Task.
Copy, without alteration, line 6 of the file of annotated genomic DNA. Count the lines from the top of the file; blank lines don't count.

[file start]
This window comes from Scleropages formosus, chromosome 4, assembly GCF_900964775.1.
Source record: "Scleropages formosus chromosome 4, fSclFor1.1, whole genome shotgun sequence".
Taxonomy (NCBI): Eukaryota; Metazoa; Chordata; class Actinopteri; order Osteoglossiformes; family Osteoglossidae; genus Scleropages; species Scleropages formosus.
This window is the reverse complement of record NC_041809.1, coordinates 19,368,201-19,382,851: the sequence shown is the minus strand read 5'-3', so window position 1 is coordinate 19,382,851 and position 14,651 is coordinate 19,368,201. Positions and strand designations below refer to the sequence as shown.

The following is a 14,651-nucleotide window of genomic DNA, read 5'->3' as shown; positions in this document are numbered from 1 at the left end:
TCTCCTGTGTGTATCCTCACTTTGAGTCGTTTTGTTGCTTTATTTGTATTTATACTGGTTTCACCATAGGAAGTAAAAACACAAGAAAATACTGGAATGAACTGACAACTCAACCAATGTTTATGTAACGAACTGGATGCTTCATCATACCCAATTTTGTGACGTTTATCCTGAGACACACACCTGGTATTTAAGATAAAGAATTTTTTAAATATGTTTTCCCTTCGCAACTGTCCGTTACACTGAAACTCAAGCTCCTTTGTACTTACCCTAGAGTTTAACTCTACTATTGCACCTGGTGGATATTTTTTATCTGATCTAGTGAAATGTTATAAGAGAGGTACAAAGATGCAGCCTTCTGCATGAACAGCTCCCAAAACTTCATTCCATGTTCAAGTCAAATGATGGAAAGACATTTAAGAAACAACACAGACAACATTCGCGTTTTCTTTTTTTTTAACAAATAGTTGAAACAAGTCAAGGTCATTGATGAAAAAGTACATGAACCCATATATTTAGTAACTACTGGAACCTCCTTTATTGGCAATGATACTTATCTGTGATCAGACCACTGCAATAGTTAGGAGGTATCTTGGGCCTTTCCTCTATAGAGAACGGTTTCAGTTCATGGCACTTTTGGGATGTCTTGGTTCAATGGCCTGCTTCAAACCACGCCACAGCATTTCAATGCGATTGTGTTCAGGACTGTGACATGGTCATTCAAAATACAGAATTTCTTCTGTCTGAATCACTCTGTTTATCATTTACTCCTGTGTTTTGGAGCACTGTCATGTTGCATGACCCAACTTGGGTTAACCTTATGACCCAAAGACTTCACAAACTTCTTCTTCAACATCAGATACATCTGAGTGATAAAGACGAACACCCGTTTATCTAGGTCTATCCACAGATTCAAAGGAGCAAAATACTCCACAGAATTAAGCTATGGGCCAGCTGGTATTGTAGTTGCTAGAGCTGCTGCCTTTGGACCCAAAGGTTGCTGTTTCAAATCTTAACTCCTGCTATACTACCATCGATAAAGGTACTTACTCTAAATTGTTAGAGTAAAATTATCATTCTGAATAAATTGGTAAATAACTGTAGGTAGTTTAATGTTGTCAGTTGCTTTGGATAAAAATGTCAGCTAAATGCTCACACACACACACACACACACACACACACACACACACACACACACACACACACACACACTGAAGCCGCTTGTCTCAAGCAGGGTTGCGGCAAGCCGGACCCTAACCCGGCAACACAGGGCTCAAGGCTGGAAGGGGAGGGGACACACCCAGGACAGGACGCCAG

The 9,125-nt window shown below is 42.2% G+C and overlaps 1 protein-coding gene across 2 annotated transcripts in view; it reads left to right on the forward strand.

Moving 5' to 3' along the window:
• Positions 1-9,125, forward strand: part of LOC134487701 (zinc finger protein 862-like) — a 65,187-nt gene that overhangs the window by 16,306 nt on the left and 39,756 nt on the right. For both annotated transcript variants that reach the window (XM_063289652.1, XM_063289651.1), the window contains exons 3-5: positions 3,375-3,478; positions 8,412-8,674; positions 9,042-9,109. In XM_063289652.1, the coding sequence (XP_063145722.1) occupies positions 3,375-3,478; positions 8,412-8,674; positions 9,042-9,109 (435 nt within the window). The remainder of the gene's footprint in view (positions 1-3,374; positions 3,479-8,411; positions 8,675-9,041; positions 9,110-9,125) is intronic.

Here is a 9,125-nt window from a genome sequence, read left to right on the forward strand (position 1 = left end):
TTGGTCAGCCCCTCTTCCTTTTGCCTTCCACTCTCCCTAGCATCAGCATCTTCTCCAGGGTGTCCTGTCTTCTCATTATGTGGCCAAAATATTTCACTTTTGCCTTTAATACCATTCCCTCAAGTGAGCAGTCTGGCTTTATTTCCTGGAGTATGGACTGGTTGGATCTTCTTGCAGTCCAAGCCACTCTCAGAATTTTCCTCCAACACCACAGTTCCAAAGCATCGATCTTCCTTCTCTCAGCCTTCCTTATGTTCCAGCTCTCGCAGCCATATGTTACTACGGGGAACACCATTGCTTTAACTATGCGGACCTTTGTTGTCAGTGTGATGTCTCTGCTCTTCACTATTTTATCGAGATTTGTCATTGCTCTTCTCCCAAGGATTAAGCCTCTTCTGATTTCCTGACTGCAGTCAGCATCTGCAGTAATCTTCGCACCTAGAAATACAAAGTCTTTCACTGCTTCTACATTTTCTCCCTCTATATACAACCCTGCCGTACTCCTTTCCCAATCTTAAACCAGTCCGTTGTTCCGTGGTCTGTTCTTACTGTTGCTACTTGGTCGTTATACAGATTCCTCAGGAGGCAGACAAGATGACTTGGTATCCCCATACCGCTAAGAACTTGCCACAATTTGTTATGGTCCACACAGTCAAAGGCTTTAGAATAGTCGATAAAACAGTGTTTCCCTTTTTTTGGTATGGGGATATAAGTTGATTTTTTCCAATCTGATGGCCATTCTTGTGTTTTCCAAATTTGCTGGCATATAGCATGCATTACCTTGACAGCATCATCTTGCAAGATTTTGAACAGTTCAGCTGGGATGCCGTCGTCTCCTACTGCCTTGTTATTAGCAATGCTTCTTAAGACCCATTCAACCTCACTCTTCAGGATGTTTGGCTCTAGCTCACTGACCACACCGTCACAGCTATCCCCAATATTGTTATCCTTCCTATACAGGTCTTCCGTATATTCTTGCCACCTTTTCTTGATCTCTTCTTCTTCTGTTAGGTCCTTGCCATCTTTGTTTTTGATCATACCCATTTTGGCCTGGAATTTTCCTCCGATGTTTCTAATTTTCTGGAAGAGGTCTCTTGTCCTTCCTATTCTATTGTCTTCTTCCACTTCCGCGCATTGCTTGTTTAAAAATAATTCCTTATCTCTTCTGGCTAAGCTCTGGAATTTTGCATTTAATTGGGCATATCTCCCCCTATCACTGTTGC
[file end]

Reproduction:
TCTCCTGTGTGTATCCTCACTTTGAGTCGTTTTGTTGCTTTATTTGTATTTATACTGGTTTCACCATAGGAAGTAAAAACACAAGAAAATACTGGAATGAACTGACAACTCAACCAATGTTTATGTAACGAACTGGATGCTTCATCATACCCAATTTTGTGACGTTTATCCTGAGACACACACCTGGTATTTAAGATAAAGAATTTTTTAAATATGTTTTCCCTTCGCAACTGTCCGTTACACTGAAACTCAAGCTCCTTTGTACTTACCCTAGAGTTTAACTCTACTATTGCACCTGGTGGATATTTTTTATCTGATCTAGTGAAATGTTATAAGAGAGGTACAAAGATGCAGCCTTCTGCATGAACAGCTCCCAAAACTTCATTCCATGTTCAAGTCAAATGATGGAAAGACATTTAAGAAACAACACAGACAACATTCGCGTTTTCTTTTTTTTTAACAAATAGTTGAAACAAGTCAAGGTCATTGATGAAAAAGTACATGAACCCATATATTTAGTAACTACTGGAACCTCCTTTATTGGCAATGATACTTATCTGTGATCAGACCACTGCAATAGTTAGGAGGTATCTTGGGCCTTTCCTCTATAGAGAACGGTTTCAGTTCATGGCACTTTTGGGATGTCTTGGTTCAATGGCCTGCTTCAAACCACGCCACAGCATTTCAATGCGATTGTGTTCAGGACTGTGACATGGTCATTCAAAATACAGAATTTCTTCTGTCTGAATCACTCTGTTTATCATTTACTCCTGTGTTTTGGAGCACTGTCATGTTGCATGACCCAACTTGGGTTAACCTTATGACCCAAAGACTTCACAAACTTCTTCTTCAACATCAGATACATCTGAGTGATAAAGACGAACACCCGTTTATCTAGGTCTATCCACAGATTCAAAGGAGCAAAATACTCCACAGAATTAAGCTATGGGCCAGCTGGTATTGTAGTTGCTAGAGCTGCTGCCTTTGGACCCAAAGGTTGCTGTTTCAAATCTTAACTCCTGCTATACTACCATCGATAAAGGTACTTACTCTAAATTGTTAGAGTAAAATTATCATTCTGAATAAATTGGTAAATAACTGTAGGTAGTTTAATGTTGTCAGTTGCTTTGGATAAAAATGTCAGCTAAATGCTCACACACACACACACACACACACACACACACACACACACACACACACACACACACACACTGAAGCCGCTTGTCTCAAGCAGGGTTGCGGCAAGCCGGACCCTAACCCGGCAACACAGGGCTCAAGGCTGGAAGGGGAGGGGACACACCCAGGACAGGACGCCAG